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Multi-Member Districts in NH a National Model for Equal Gender Representation

by Debbie Sharnak, published

multi-member districts in New Hampshire Zack Frank /

New Hampshire proves to be one of the more innovative states in its electoral process.

In its House of Representatives, districts are allotted a number of representatives to serve based on their population. Some districts have only one representative, but others have as many as eleven. They are elected through a process of multi-member district voting, where the citizenry casts as many votes as there are seats to be filled instead of voting for each seat separately and having different elections for each seat available.

What many studies have shown is that in these multi-member districts, more women get elected.

Political scientists believe that in these districts, parties feel pressure to run an equal number of women to men in a slate of candidates, and that voters tend to vote for candidates of both genders if they are given the opportunity.

Whether this theoretical justification is the reason for greater parity is still up for debate. However, statistics support the idea. Six of the 10 U.S. states with the highest percentage of women in their state legislatures use at least some form multi-member electoral districts, including Arizona, Maryland, New Hampshire, New Jersey, Washington, and Vermont.

The Center for Voting and Democracy looked specifically at New Hampshire to examine whether multi-member districts are the reason that the state is a gold-standard for gender parity. (In addition to the legislature boasting 32.8% female representatives, the 2012 election witnessed women sweeping into all five major statewide elected offices: governor, both senators, and both congressional seats — the first time in history this occurred.)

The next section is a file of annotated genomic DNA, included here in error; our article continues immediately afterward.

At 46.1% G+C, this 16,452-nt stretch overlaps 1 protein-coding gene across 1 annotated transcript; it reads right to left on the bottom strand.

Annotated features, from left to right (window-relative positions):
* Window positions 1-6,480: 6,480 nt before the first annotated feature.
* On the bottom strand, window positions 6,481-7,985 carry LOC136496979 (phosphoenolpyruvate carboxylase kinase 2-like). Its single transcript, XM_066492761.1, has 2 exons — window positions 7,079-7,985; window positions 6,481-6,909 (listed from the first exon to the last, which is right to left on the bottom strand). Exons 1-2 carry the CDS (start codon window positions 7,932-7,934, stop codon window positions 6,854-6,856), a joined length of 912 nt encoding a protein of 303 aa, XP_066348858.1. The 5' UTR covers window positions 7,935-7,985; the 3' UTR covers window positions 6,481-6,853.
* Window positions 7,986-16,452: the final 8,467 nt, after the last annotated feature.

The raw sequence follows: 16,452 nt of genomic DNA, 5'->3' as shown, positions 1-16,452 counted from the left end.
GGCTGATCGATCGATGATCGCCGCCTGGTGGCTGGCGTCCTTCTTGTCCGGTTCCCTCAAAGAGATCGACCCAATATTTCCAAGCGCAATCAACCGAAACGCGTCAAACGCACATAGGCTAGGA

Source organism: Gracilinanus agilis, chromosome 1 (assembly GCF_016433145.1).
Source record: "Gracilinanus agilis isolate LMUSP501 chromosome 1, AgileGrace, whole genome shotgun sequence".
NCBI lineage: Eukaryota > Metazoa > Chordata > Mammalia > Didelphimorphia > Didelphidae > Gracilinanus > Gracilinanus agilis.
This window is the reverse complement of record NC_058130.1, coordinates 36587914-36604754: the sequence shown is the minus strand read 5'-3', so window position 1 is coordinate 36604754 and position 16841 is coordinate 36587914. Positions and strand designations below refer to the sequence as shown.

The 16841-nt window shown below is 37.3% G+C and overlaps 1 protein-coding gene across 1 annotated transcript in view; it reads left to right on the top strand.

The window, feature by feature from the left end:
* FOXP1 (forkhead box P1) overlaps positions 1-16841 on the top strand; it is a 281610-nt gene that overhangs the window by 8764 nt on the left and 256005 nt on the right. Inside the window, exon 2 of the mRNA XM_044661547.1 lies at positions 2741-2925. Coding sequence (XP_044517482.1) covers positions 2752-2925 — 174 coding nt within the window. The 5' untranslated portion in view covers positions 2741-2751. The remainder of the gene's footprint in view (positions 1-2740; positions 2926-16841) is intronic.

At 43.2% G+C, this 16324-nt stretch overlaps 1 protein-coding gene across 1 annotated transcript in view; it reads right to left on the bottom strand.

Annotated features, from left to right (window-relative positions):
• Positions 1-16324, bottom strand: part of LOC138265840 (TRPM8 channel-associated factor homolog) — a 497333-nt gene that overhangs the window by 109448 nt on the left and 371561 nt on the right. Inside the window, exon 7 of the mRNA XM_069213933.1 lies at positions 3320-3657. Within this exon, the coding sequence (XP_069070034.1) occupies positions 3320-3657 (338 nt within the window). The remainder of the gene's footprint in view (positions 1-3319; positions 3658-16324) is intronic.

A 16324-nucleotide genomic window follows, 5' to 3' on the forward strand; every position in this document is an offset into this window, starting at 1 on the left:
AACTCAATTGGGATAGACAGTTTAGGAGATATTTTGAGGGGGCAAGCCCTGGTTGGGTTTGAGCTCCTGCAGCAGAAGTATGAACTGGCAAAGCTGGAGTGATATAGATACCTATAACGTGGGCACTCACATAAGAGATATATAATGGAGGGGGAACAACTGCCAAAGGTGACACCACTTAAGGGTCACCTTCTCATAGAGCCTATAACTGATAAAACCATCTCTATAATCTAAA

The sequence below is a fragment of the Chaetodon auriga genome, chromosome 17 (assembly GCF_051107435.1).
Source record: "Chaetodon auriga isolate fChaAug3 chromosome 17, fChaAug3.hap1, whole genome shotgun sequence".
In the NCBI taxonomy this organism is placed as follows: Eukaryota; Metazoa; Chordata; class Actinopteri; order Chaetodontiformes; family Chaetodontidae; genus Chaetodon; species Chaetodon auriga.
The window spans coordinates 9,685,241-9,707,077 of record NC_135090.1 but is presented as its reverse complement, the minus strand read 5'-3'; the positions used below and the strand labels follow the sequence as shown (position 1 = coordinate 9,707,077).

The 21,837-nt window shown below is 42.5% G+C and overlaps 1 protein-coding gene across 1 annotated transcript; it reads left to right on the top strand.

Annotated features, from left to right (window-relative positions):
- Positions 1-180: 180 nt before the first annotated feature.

By examining districts with at least 5 seats, the center studied 9 key districts, all of which were heavily Republican except one. In a winner take-all-format, this would mean those districts would presumably elect Republicans in almost all of the seats. However, Republicans did not dominate the results; instead Democrats were able to take seats in five of the eight heavily Republican districts.

In the center’s analysis, it found that the lack of Republican female options was the reason. Faced with a list of five or more male names and zero women, voters often crossed party lines to elect a woman.

In each seat that a Democrat won in the Republican district, the elected official was a women and the Republican that was left out was a man.

While New Hampshire typically enjoys a fairly independent-minded electorate to begin with, the center’s study indicates that gender trumps even party affiliation in the multi-member elections.

Whether individual states should change their electoral systems based on trying to increase gender representation is still up for debate; however, New Hampshire’s voting system appears to, at the very least, allow for more independent voting--an important conclusion for a country frequently mired in political morass.

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